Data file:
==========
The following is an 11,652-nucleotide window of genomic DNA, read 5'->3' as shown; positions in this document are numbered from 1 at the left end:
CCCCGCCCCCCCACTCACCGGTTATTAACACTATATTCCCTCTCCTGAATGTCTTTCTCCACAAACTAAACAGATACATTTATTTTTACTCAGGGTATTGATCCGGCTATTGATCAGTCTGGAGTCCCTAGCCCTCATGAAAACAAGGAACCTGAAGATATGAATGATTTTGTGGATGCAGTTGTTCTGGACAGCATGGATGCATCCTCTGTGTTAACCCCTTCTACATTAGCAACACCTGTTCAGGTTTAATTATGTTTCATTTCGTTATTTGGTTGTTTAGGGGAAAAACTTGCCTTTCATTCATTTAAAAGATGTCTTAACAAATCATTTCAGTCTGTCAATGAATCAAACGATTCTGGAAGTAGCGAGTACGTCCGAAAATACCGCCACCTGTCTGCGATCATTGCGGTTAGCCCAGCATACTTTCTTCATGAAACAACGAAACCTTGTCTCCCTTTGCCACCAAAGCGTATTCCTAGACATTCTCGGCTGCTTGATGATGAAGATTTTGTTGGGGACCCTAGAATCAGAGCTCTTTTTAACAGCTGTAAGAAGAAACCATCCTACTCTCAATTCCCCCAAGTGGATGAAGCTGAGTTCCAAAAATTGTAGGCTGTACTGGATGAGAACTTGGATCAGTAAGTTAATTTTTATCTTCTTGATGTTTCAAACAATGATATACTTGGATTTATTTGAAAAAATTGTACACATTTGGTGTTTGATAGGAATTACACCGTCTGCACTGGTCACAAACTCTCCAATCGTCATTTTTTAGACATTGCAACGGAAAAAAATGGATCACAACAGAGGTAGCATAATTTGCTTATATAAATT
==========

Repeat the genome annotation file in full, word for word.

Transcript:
The following is an 11,652-nucleotide window of genomic DNA, read 5'->3' as shown; positions in this document are numbered from 1 at the left end:
CCCCGCCCCCCCACTCACCGGTTATTAACACTATATTCCCTCTCCTGAATGTCTTTCTCCACAAACTAAACAGATACATTTATTTTTACTCAGGGTATTGATCCGGCTATTGATCAGTCTGGAGTCCCTAGCCCTCATGAAAACAAGGAACCTGAAGATATGAATGATTTTGTGGATGCAGTTGTTCTGGACAGCATGGATGCATCCTCTGTGTTAACCCCTTCTACATTAGCAACACCTGTTCAGGTTTAATTATGTTTCATTTCGTTATTTGGTTGTTTAGGGGAAAAACTTGCCTTTCATTCATTTAAAAGATGTCTTAACAAATCATTTCAGTCTGTCAATGAATCAAACGATTCTGGAAGTAGCGAGTACGTCCGAAAATACCGCCACCTGTCTGCGATCATTGCGGTTAGCCCAGCATACTTTCTTCATGAAACAACGAAACCTTGTCTCCCTTTGCCACCAAAGCGTATTCCTAGACATTCTCGGCTGCTTGATGATGAAGATTTTGTTGGGGACCCTAGAATCAGAGCTCTTTTTAACAGCTGTAAGAAGAAACCATCCTACTCTCAATTCCCCCAAGTGGATGAAGCTGAGTTCCAAAAATTGTAGGCTGTACTGGATGAGAACTTGGATCAGTAAGTTAATTTTTATCTTCTTGATGTTTCAAACAATGATATACTTGGATTTATTTGAAAAAATTGTACACATTTGGTGTTTGATAGGAATTACACCGTCTGCACTGGTCACAAACTCTCCAATCGTCATTTTTTAGACATTGCAACGGAAAAAAATGGATCACAACAGAGGTAGCATAATTTGCTTATATAAATT